In my second post about SQL Server Parallel Data Warehouse (PDW) I will dig into the architecture components of the appliance. The smallest PDW configuration consist of two racks: the Control Rack and the Data Rack as shown in the following picture.
The Control Rack consists of the PDW management components: the Control Node, the Management Node, the Landing Zone and the Backup node. As you can see on the picture the Control Node and the Management Node are designed as an active / passive cluster for high availability reasons. The Landing Zone and the Backup Node not.
The Data Rack holds all the Compute Nodes together with the Storage Node. Each Control Node has it’s own Storage Node connected with dual fiber channel. The Spare Compute Node is used for redundancy and failover capabilities.
Let’s have a closer look on each of those components.
SQL Server Version
The official name of PDW is SQL Server 2008 R2 Parallel Data Warehouse. In fact on all nodes beside the Landing Zone SQL Server 2008 is installed. In my opinion it is not really a problem because PDW works as a whole system. There is a database behind, it is pre-configured and it does what is has to do. It is not supported to connect to the nodes and change something in the configuration.
The Landing Zone ships without any pre-installed version of SQL Server. It is also supported to put SQL Server 2008 R2 on the Landing Zone as well as 3rd party tools.
All client connections to the database go always through the control node. It does not contain any persistent user data and is the PDW “Secret Sauce”. Why? Because it processes the SQL queries coming from the clients, prepares the execution plan and orchestrates the distribution execution on the Compute Nodes.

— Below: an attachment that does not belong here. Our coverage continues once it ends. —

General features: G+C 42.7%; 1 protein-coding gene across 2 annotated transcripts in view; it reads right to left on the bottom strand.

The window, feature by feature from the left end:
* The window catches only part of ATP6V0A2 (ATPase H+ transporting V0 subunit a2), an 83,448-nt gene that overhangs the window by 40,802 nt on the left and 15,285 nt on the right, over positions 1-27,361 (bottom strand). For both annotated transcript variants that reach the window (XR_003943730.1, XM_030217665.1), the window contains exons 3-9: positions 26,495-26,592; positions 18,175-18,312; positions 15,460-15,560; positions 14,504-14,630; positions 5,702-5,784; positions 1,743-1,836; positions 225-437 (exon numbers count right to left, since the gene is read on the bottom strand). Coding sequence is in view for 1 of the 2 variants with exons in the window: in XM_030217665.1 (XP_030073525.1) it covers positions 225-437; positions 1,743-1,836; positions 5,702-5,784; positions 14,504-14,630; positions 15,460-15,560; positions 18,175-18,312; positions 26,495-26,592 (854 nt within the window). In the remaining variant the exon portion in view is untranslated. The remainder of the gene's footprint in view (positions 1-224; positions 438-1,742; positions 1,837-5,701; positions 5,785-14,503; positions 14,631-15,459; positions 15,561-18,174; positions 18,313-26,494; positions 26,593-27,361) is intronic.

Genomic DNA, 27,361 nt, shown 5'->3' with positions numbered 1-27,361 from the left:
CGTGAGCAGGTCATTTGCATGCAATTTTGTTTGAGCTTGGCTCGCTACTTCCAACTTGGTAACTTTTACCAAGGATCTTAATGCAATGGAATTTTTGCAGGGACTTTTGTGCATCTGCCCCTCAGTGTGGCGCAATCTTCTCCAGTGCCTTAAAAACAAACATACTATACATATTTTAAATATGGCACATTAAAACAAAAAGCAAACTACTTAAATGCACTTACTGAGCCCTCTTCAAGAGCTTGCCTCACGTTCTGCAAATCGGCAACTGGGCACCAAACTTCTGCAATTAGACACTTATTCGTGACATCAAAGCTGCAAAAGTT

The Control Node supports the following drivers for data connection: ODBC, OleDB and ADO.NET.
The network protocol used to connect to the Control Node is SeQuel Link which is currently not supported by the SQL Server Management studio. I will dig into the tools in a later post.
The Management Node is responsible for deploying patches to all nodes and holds images in case of a re-imaging of on of the nodes. It additionally runs a PDW internal Domain Controller together with an Active Directory that is currently only used for managing purposes and not for authentication
The Landing Zone represents the ETL interface of PDW. It provides high capacity storage (dedicated direct attached server storage) for data file from the ETL process. The ETL processes can be executed with Integration Services or the DWLoader. As mentioned earlier the Landing Zone is the only node where additional tools can be installed.
I will get into more details of the ETL possibilities in a separate post.
The Backup Nodes is the central place that coordinates backup across all nodes. There are 3 different possible backup options: full, differential or metadata only.
The Backup Node can be orderable in different capacities up to 524TB of disk space. As the Landing Zone the storage of the Backup Node is dedicated direct attached storage.
The last node to mention is the Compute Node (I see the Storage Node part of the Compute Node). Each of those nodes is a highly tuned SMP node with standard interfaces and dedicated hardware, database and storage.
Each Compute Node has it’s own TempDB that is stored on the server storage.
The Compute Nodes are used for data distribution and to run parts of the overall query in parallel.
- The smallest PDW appliance currently ships with one Data Rack containing 10 Compute Nodes. In the future there will be a half rack with 5 Compute Nodes available.
- For large enterprise environments there are also developer and test appliances available that have less Compute Nodes and no high availability options.
- The Control Node is currently able to handle up to 4 Data Racks.